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Nadine is a Registered Nurse who worked in emergency departments and trauma centers for 18 years in Oregon. At age 40 her health deteriorated so rapidly she was certain she only had 6 months to live. She was diagnosed with Celiac disease and started a gluten free diet; within 2 weeks she felt much better and slowly nursed herself back to health.That was the impetus for her starting her own business in 2007 called RN on Call and becoming a gluten intolerance / Celiac disease educator.
Even after working in the ER for 18 years I had never heard of Celiac disease. The doctor who diagnosed me said it was extremely rare and that I could no longer eat gluten. Wheat, barley and oats were basically breakfast, lunch and dinner for me, and depending on how my shifts would go I would have a beer or two after work. I went to New York and was tested again and my Celiac panel and my skin biopsy came back negative. I stayed on the GF diet though and within 4 months I had gotten so much better I started my first business, RN On Call, which is basically me managing other peoples' healthcare.
As a nurse I was so horrified by what I found out about gluten and Celiac disease that I started the Gluten-Free RN.
In the beginning when I started the GF diet I was still eating very poorly. I went to doctors and nutritionists and no one was really telling me what healthy actually was; I was just replacing foods with GF versions like pasta, and using GF soap. After 4 years my body still had not recovered enough, and I had deficiencies and anemia, so eventually I moved to dairy-free and soy-free and went on the paleo diet around 2011 and that was the game changer.
My friend Cain lives in Bend, Oregon and he started Paleo Magazine and was the one who originally suggested I go paleo with he and his wife. I tried it solidly for a year and after that everything had shifted. My body composition shifted; my labs were fabulous; I no longer had autoimmune diseases, all because I changed my diet.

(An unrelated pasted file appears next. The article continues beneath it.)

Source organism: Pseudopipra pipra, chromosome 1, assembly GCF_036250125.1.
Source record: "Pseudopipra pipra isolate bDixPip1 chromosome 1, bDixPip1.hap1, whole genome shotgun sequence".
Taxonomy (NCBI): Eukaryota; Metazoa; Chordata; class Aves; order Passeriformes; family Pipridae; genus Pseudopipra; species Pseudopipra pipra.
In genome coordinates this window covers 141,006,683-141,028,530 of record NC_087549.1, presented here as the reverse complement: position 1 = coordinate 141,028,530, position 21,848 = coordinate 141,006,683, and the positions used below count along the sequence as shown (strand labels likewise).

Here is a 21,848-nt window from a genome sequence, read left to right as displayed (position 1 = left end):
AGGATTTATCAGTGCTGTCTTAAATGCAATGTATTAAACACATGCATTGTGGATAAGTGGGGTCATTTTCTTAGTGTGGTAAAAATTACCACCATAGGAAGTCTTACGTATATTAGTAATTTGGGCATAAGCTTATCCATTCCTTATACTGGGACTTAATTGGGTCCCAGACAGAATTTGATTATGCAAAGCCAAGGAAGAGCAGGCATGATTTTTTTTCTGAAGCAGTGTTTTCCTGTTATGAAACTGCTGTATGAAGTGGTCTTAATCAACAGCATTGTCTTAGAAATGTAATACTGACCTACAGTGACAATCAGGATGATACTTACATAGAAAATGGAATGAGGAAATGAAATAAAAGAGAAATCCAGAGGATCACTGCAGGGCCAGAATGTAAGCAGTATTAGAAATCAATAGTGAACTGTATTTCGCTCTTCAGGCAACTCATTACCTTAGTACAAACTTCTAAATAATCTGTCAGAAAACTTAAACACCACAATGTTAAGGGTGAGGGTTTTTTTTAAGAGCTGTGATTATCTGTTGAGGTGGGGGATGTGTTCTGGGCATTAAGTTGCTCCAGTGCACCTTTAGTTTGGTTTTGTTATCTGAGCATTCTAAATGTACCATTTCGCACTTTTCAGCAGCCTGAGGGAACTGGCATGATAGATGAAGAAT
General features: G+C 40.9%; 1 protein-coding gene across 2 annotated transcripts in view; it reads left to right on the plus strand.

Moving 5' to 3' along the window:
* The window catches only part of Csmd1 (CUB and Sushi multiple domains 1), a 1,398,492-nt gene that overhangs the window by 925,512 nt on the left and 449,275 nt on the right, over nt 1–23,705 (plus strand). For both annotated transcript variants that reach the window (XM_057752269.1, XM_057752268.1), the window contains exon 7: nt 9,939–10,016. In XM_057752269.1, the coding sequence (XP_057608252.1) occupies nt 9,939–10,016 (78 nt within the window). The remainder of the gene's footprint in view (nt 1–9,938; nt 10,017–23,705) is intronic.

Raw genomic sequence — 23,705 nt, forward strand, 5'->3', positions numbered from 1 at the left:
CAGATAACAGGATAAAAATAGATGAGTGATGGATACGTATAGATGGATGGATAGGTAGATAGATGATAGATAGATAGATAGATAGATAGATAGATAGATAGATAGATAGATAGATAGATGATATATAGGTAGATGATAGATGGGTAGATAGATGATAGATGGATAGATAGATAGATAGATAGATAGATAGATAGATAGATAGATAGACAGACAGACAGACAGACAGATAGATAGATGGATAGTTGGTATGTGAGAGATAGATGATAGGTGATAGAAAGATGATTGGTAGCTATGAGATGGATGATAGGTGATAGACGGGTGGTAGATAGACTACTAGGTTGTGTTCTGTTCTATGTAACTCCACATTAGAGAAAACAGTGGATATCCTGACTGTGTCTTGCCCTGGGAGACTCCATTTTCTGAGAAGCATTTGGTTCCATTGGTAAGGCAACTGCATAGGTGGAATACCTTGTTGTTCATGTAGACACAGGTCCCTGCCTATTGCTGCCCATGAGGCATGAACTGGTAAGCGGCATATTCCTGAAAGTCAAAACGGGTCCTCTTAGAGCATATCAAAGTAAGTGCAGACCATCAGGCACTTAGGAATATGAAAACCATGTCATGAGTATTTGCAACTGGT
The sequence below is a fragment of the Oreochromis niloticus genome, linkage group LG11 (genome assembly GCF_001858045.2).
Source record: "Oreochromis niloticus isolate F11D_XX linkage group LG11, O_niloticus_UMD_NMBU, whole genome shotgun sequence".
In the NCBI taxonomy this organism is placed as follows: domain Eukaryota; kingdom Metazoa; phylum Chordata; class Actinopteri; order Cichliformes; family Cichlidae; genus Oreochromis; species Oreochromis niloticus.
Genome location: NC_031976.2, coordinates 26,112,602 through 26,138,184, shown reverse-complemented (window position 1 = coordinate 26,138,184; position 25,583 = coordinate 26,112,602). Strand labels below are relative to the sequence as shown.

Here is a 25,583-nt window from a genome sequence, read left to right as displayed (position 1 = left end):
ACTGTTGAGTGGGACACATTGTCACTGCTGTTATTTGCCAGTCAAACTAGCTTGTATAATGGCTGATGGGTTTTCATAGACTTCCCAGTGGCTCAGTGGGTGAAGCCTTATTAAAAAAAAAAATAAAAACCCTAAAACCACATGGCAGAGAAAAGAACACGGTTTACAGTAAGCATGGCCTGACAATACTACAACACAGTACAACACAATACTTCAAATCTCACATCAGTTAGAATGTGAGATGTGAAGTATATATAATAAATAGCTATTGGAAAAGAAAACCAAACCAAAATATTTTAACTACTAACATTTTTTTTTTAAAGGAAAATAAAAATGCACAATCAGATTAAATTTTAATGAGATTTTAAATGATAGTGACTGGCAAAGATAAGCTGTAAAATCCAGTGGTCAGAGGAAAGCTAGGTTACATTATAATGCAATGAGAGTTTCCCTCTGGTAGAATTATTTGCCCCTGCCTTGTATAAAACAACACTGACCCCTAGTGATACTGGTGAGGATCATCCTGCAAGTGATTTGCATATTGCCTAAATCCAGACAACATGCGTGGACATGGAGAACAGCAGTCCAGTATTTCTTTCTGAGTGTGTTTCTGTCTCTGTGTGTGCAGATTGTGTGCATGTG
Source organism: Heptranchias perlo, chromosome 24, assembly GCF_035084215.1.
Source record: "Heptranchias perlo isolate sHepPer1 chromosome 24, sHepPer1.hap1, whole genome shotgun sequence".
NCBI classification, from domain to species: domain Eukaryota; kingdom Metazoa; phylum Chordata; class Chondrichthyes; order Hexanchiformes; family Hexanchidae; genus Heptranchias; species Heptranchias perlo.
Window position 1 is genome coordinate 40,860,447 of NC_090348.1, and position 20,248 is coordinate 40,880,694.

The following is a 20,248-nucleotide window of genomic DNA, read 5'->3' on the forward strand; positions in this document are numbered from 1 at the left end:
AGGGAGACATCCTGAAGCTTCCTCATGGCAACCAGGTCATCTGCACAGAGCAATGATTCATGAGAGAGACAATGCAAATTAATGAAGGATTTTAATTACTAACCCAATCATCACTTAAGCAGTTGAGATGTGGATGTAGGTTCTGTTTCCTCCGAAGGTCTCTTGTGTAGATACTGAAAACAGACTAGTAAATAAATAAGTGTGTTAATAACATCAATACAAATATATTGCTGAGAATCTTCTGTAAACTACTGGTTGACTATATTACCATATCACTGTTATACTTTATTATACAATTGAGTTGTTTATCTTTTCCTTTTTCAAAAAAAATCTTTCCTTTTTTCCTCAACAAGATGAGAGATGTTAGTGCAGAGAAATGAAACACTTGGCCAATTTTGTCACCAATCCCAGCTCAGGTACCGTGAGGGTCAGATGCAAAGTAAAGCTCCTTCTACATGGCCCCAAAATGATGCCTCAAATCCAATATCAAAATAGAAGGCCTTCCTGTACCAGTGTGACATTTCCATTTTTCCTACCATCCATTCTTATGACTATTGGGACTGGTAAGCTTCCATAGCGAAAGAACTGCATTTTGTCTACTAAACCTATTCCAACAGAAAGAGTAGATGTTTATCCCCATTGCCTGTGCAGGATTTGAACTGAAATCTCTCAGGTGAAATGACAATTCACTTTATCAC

When I originally started GF RN my intent was to educate my fellow healthcare providers, and only in the last few years are doctors starting to look at their patients completely differently. In fact the doctor who said I didn't have celiacs disease ended up calling me a few months later and said she had been incorrect and that she had shifted to a GF, dairy-free, soy-free diet and that I shouldn't eat corn either.
Why do you think some people stick with paleo and others don't? Why is it so hard for people to do?
People either quit or they stop paying attention; there can be a lack of support from family or friends or partners; peer pressure from people at work; misinformation at the gym; a lot of times it's just because food is addictive. Carbs are addictive, a lot of Americans have yeast overgrowth, and they want to eat sugar; high-carbohydrate food, white flour--it all turns into sugar and until you give your intestines 6 months to a year to heal; all these people are at risk of falling off the gluten-free or paleo bandwagon. It takes that long for your cells in your body to rid themselves of that need for carbohydrates. It can be tough, especially for people who don't notice the benefits immediately or for people who don't react to trace amounts of gluten. Some of us know immediately when we've had it.
The addiction is not just to the highly-processed carbs, it's also whole wheat bread for example that people thought were healthy for years because your mom gave it to you. There's the psychology and the physiology involved. The microbiomes are made up of many different bacteria; Yeast are a part of that and they want to eat that sugar, which the carbs turn into. There's also the component where it actually has a morphine-like effect on peoples' brain like a narcotic. People are medicating themselves with their food like a narcotic and it is very addictive. People are highly stressed and they want to treat or medicate themselves with food.
My entire household is GF, even the dog food. My 10-yr old daughter had belly pain and that was eliminated by eliminating gluten.
To test for gluten intolerance I encourage people to get a genetic test, which any doctor can order. I also recommend getting a baseline Celiac panel, which has at least 6 different components and is like putting puzzle pieces together. It's also about symptomatics--do you have gut pain, do you have seizure disorders, nerve pain, diarrhea, constipation? It's all related. I look at the big picture and put it all together.
It took me 9 years of collecting data and talking to people and going to conferences to get to where I felt comfortable enough writing my first book on a public health issue. The second book will be a more scientific book to revamp information we already have and presenting it in a way that makes sense.
Visit www.glutenfreern.com to access Nadine's books, her podcast, social media, and to contact her.